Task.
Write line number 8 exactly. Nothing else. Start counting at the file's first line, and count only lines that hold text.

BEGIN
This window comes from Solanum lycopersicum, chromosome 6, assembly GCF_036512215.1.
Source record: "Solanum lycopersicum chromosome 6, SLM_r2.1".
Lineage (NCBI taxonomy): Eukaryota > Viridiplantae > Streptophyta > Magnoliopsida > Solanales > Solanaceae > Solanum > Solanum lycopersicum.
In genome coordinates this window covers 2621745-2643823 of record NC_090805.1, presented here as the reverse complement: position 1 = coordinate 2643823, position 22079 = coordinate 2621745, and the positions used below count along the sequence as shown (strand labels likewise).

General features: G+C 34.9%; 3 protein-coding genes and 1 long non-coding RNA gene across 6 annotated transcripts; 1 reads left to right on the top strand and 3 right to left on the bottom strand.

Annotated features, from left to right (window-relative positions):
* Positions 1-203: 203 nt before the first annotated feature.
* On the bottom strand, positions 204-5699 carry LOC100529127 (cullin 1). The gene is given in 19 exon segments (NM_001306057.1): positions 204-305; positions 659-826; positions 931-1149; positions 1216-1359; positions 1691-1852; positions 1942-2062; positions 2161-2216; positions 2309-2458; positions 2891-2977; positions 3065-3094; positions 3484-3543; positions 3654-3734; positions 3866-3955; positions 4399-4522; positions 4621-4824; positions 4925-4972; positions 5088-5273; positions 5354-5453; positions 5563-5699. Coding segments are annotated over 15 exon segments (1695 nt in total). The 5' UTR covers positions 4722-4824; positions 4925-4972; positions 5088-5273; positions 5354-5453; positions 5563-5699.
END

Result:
* On the bottom strand, positions 204-5699 carry LOC100529127 (cullin 1). The gene is given in 19 exon segments (NM_001306057.1): positions 204-305; positions 659-826; positions 931-1149; positions 1216-1359; positions 1691-1852; positions 1942-2062; positions 2161-2216; positions 2309-2458; positions 2891-2977; positions 3065-3094; positions 3484-3543; positions 3654-3734; positions 3866-3955; positions 4399-4522; positions 4621-4824; positions 4925-4972; positions 5088-5273; positions 5354-5453; positions 5563-5699. Coding segments are annotated over 15 exon segments (1695 nt in total). The 5' UTR covers positions 4722-4824; positions 4925-4972; positions 5088-5273; positions 5354-5453; positions 5563-5699.